Twitter is capitalizing on the ability of mobile devices to detect and share geo-location in testing its latest “nearby tweets” feature, aimed at improving discovery and context.

Twitter Logo Twitter now testing nearby timeline for improved context and discovery

Twitter is testing a new feature on its mobile app, with a “Nearby” timeline. As the name suggests, the feature will show users tweets from within one’s vicinity. What’s interesting here is that the timeline includes tweets from both users that one follows and other users who are simply nearby.

The feature works only for users who have enabled location-sharing on their devices. For iPhone users, for example, location services for the Twitter app should be specifically enabled. According to the Wall Street Journal, the new feature being tested could serve two needs. First, it can help in discovery of updates and content shared within one’s geographic context. Secondly, it can help promote the use of location-based services, noting that some users do not have this feature enabled as a matter of privacy.

Twitter Nearby Twitter now testing nearby timeline for improved context and discovery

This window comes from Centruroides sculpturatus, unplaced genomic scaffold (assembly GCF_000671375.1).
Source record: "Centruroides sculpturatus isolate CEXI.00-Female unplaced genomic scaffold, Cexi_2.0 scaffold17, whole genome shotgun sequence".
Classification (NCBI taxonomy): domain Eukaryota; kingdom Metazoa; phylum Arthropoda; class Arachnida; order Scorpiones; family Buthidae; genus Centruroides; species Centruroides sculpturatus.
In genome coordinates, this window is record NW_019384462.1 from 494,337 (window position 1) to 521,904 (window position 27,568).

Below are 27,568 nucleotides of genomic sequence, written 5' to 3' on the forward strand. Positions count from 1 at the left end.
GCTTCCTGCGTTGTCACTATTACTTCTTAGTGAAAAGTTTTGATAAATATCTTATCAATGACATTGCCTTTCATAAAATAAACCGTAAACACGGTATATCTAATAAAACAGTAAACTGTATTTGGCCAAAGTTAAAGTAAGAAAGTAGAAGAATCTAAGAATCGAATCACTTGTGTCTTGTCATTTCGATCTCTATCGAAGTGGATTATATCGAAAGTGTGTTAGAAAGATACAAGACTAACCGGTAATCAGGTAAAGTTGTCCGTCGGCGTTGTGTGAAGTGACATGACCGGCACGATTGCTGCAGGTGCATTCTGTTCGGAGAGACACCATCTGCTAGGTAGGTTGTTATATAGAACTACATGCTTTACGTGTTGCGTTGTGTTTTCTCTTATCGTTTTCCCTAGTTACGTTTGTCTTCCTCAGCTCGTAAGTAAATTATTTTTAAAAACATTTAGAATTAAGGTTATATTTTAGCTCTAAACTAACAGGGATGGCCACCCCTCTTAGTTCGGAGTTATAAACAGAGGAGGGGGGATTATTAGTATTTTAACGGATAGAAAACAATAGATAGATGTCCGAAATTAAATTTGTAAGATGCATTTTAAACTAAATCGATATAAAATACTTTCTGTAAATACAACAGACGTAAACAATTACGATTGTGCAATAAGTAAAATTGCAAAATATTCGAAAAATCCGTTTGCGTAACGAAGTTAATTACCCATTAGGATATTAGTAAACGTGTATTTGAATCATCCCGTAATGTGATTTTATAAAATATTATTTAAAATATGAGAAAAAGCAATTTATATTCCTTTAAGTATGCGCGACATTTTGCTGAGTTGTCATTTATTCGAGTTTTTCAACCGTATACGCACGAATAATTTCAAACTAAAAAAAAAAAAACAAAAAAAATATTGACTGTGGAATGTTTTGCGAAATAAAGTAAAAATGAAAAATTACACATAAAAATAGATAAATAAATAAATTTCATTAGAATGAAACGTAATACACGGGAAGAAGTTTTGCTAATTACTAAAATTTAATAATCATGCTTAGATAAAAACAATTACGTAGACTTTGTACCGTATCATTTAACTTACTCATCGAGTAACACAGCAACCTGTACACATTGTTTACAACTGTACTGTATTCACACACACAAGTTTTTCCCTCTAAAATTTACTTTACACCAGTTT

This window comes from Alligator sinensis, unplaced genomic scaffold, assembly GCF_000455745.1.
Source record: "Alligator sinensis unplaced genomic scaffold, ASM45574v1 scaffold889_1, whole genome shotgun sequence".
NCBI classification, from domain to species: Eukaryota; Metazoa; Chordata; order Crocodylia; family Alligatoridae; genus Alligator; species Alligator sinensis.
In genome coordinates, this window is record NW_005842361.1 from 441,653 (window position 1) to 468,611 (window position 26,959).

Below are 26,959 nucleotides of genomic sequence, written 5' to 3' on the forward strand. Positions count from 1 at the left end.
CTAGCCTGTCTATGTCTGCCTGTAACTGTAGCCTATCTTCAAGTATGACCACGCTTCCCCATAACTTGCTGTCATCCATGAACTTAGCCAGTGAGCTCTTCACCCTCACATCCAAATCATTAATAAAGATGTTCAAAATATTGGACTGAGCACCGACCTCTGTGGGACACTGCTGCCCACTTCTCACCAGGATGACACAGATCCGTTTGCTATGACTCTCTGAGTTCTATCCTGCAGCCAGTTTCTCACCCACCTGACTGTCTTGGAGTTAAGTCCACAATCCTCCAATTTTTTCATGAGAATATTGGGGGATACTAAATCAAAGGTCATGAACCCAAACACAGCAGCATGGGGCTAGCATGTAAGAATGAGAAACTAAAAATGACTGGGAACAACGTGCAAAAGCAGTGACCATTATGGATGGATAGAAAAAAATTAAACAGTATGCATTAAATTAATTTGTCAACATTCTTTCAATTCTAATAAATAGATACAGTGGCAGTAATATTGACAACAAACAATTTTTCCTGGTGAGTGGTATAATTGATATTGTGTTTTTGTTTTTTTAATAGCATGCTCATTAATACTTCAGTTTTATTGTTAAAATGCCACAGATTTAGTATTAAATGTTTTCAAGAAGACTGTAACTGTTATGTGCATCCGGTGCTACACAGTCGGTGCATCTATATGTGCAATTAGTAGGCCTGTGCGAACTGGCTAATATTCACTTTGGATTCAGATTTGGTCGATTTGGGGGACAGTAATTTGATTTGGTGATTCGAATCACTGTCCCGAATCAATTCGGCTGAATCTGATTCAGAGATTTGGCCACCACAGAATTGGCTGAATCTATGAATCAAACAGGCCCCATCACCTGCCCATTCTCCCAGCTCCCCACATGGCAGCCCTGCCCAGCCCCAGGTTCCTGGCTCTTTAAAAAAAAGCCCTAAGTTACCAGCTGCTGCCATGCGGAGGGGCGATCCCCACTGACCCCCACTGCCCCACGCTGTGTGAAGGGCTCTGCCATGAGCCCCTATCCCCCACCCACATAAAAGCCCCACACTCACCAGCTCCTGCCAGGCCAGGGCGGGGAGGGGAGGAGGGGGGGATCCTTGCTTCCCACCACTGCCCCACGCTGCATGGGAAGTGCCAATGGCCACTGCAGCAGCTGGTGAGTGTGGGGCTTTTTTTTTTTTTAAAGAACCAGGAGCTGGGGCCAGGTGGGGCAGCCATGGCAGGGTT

Twitter has actually included support for location in tweets as early as 2010, but on mobile devices, this feature has to be turned on manually by the user upon installing the app or thereafter. The Nearby timeline does not always appear on users’ timelines, however, although this is likely to be meant to augment the Discover timeline, which is easily accessible in the swipe-able interface that Twitter recently introduced in its latest app update.

With Nearby, the upper half of the screen is occupied by a map, with the user’s current location identified by a pulsing dot. The lower part features the tweets found within one’s vicinity. The origin of the tweets are also pinpointed on the map. Users can move around the map, and the “nearby” content likewise adopts to the places covered by the map, with tweets unfolding in real-time.

Location helps put context into tweets, especially when there are significant events converging around one location, such as emergencies, conferences and the like.

Source: Wall Street Journal